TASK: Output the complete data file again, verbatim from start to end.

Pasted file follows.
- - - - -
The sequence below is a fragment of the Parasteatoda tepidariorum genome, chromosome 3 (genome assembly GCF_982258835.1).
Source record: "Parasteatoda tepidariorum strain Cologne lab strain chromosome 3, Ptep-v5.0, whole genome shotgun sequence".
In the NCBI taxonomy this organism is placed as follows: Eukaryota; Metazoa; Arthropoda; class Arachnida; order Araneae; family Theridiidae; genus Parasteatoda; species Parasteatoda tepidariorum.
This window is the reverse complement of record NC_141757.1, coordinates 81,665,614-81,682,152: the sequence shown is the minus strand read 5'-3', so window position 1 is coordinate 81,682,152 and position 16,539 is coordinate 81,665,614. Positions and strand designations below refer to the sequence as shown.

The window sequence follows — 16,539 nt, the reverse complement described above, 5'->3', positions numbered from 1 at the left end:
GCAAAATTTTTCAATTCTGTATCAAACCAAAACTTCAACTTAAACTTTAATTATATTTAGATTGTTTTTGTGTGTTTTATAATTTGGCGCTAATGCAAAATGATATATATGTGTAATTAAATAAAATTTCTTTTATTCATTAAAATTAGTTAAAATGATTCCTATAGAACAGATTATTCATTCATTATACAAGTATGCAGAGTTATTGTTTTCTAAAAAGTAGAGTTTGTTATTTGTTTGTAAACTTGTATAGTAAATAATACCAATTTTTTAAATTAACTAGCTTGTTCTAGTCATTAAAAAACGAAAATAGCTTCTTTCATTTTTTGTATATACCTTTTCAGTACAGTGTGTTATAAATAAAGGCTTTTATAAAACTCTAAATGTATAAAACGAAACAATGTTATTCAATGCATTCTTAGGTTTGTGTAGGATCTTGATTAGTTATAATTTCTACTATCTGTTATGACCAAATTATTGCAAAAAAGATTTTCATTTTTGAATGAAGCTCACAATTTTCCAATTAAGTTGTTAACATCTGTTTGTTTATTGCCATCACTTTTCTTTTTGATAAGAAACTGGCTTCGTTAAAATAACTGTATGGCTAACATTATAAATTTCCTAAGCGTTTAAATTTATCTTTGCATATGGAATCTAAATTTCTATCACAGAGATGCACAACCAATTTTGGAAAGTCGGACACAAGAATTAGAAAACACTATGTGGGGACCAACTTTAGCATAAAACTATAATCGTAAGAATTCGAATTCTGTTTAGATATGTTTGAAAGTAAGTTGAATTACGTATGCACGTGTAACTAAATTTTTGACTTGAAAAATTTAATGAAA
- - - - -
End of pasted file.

The sequence below is a fragment of the Parasteatoda tepidariorum genome, chromosome 3 (genome assembly GCF_982258835.1).
Source record: "Parasteatoda tepidariorum strain Cologne lab strain chromosome 3, Ptep-v5.0, whole genome shotgun sequence".
In the NCBI taxonomy this organism is placed as follows: Eukaryota; Metazoa; Arthropoda; class Arachnida; order Araneae; family Theridiidae; genus Parasteatoda; species Parasteatoda tepidariorum.
This window is the reverse complement of record NC_141757.1, coordinates 81,665,614-81,682,152: the sequence shown is the minus strand read 5'-3', so window position 1 is coordinate 81,682,152 and position 16,539 is coordinate 81,665,614. Positions and strand designations below refer to the sequence as shown.

The window sequence follows — 16,539 nt, the reverse complement described above, 5'->3', positions numbered from 1 at the left end:
GCAAAATTTTTCAATTCTGTATCAAACCAAAACTTCAACTTAAACTTTAATTATATTTAGATTGTTTTTGTGTGTTTTATAATTTGGCGCTAATGCAAAATGATATATATGTGTAATTAAATAAAATTTCTTTTATTCATTAAAATTAGTTAAAATGATTCCTATAGAACAGATTATTCATTCATTATACAAGTATGCAGAGTTATTGTTTTCTAAAAAGTAGAGTTTGTTATTTGTTTGTAAACTTGTATAGTAAATAATACCAATTTTTTAAATTAACTAGCTTGTTCTAGTCATTAAAAAACGAAAATAGCTTCTTTCATTTTTTGTATATACCTTTTCAGTACAGTGTGTTATAAATAAAGGCTTTTATAAAACTCTAAATGTATAAAACGAAACAATGTTATTCAATGCATTCTTAGGTTTGTGTAGGATCTTGATTAGTTATAATTTCTACTATCTGTTATGACCAAATTATTGCAAAAAAGATTTTCATTTTTGAATGAAGCTCACAATTTTCCAATTAAGTTGTTAACATCTGTTTGTTTATTGCCATCACTTTTCTTTTTGATAAGAAACTGGCTTCGTTAAAATAACTGTATGGCTAACATTATAAATTTCCTAAGCGTTTAAATTTATCTTTGCATATGGAATCTAAATTTCTATCACAGAGATGCACAACCAATTTTGGAAAGTCGGACACAAGAATTAGAAAACACTATGTGGGGACCAACTTTAGCATAAAACTATAATCGTAAGAATTCGAATTCTGTTTAGATATGTTTGAAAGTAAGTTGAATTACGTATGCACGTGTAACTAAATTTTTGACTTGAAAAATTTAATGAAA